Top five most innovative 3D printing companies
We’ve all heard of the top three biggest players in the 3D printing industry – Stratasys, 3D Systems, and Hewlett-Packard – but what about the smaller innovators who are making great and unusual strides themselves? We explore five of the most interesting examples in the industry.
Made in Space
Founded in 2010, this American company focusses on the development of 3D printing for uses in the space sector. It has been working collaboratively with NASA to develop additive manufacturing in zero gravity, with the future intent of taking the technology to the trickier environments of other planets. The heads of the company hope that one day we will be able to produce space technology in space, rather than needing to launch it from Earth.
Local Motors, launching in 2007 in the US, is most famous for developing the first 3D printed car – the Strati. It followed this breakthrough with a road-ready version, the LM3D, and a completely autonomous electric shuttle. Local Motors wants to entirely reimagine how cars are produced and plan for a more sustainable future.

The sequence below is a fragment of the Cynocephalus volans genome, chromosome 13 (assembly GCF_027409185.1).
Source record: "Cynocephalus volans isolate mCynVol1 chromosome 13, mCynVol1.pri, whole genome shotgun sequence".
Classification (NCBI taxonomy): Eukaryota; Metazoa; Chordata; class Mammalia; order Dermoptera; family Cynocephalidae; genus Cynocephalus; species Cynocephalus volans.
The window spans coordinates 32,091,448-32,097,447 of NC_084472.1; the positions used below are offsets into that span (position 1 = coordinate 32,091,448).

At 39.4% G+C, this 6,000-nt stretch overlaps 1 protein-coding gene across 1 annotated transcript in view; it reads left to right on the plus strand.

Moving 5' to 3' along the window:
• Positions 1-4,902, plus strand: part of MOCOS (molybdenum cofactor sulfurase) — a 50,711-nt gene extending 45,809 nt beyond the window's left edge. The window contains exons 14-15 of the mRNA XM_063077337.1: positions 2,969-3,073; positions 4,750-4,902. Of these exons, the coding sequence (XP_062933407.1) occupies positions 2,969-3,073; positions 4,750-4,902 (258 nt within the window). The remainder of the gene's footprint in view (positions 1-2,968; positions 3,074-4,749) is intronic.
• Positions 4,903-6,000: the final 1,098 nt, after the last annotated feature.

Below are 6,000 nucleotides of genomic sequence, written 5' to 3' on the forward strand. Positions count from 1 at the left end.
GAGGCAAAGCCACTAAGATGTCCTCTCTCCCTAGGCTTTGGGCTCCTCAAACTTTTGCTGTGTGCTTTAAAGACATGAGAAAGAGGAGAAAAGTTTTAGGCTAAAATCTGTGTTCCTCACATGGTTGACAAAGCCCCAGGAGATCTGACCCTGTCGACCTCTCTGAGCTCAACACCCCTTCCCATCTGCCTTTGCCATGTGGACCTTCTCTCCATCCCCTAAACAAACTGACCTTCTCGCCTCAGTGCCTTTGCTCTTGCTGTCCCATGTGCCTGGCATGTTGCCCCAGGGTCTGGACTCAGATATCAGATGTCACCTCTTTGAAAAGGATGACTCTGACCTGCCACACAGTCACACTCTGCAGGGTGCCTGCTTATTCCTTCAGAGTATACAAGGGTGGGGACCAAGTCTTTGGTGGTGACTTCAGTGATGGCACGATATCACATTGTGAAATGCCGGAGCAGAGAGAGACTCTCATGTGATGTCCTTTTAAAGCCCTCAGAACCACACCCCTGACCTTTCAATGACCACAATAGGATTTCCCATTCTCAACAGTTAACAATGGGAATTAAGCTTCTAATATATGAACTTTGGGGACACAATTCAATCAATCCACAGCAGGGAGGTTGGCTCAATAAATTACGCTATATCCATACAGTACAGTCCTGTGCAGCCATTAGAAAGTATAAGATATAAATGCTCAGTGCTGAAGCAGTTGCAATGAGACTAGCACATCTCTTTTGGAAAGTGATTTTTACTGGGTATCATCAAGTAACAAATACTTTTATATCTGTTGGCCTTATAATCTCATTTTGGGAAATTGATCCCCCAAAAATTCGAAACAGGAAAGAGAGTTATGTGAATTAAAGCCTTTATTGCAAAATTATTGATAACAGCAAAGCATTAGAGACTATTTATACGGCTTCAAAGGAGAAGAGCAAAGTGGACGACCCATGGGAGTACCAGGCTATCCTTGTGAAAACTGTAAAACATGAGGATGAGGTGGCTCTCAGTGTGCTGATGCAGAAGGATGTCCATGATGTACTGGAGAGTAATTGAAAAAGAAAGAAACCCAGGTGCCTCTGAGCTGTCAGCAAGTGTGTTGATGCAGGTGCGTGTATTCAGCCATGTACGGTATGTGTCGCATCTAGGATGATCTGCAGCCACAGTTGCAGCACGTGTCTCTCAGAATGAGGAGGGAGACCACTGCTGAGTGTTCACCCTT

German company Doob Group has only been around since 2013, but has already made a name for itself by tapping into selfie culture. It creates personalised 3D replicas of people – literally 3D selfies – with its own special scanning and printing systems. Doob Group even has its own shops in some of the world’s biggest capital cities, within which can be found its ‘Dooblicator’ scanning systems.
Food Ink hit the UK press hard recently when news of the first British restaurant to serve 3D printed food appeared. However, the company already had a restaurant in the Netherlands – where the company was born in 2014 – and both have received great acclaim. It offers a truly unique (at a high price) dining experience, and the pop-up will continue to tour the world following popular demand.
This French company, beginning only last year, works on the simple concept of developing cloud-based 3D modelling software which is said to be as easy as building on Minecraft. The file can then be fully customised on 3D Slash’s own editor, or sent directly to a printing service.